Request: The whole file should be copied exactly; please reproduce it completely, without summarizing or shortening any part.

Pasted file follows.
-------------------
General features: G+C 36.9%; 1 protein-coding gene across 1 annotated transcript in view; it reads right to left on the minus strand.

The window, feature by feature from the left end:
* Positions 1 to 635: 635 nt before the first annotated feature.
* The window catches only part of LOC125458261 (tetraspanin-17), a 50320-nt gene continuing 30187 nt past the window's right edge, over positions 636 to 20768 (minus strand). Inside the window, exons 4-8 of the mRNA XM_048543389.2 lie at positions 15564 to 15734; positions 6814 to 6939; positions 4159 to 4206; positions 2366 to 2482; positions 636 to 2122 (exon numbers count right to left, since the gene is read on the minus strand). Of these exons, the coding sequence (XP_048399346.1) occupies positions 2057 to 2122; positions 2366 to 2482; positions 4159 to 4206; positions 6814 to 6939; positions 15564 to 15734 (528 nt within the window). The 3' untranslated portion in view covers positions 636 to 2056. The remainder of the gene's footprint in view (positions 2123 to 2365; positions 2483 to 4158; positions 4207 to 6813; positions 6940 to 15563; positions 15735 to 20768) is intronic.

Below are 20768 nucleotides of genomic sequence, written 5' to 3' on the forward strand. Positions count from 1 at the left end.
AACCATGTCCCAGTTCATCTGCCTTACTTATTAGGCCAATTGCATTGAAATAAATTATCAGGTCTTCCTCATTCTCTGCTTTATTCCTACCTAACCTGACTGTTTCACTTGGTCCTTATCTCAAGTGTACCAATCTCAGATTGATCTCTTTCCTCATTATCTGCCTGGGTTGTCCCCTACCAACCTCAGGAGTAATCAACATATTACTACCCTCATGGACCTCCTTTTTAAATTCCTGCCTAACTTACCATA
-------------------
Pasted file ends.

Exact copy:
General features: G+C 36.9%; 1 protein-coding gene across 1 annotated transcript in view; it reads right to left on the minus strand.

The window, feature by feature from the left end:
* Positions 1 to 635: 635 nt before the first annotated feature.
* The window catches only part of LOC125458261 (tetraspanin-17), a 50320-nt gene continuing 30187 nt past the window's right edge, over positions 636 to 20768 (minus strand). Inside the window, exons 4-8 of the mRNA XM_048543389.2 lie at positions 15564 to 15734; positions 6814 to 6939; positions 4159 to 4206; positions 2366 to 2482; positions 636 to 2122 (exon numbers count right to left, since the gene is read on the minus strand). Of these exons, the coding sequence (XP_048399346.1) occupies positions 2057 to 2122; positions 2366 to 2482; positions 4159 to 4206; positions 6814 to 6939; positions 15564 to 15734 (528 nt within the window). The 3' untranslated portion in view covers positions 636 to 2056. The remainder of the gene's footprint in view (positions 2123 to 2365; positions 2483 to 4158; positions 4207 to 6813; positions 6940 to 15563; positions 15735 to 20768) is intronic.

Below are 20768 nucleotides of genomic sequence, written 5' to 3' on the forward strand. Positions count from 1 at the left end.
AACCATGTCCCAGTTCATCTGCCTTACTTATTAGGCCAATTGCATTGAAATAAATTATCAGGTCTTCCTCATTCTCTGCTTTATTCCTACCTAACCTGACTGTTTCACTTGGTCCTTATCTCAAGTGTACCAATCTCAGATTGATCTCTTTCCTCATTATCTGCCTGGGTTGTCCCCTACCAACCTCAGGAGTAATCAACATATTACTACCCTCATGGACCTCCTTTTTAAATTCCTGCCTAACTTACCATA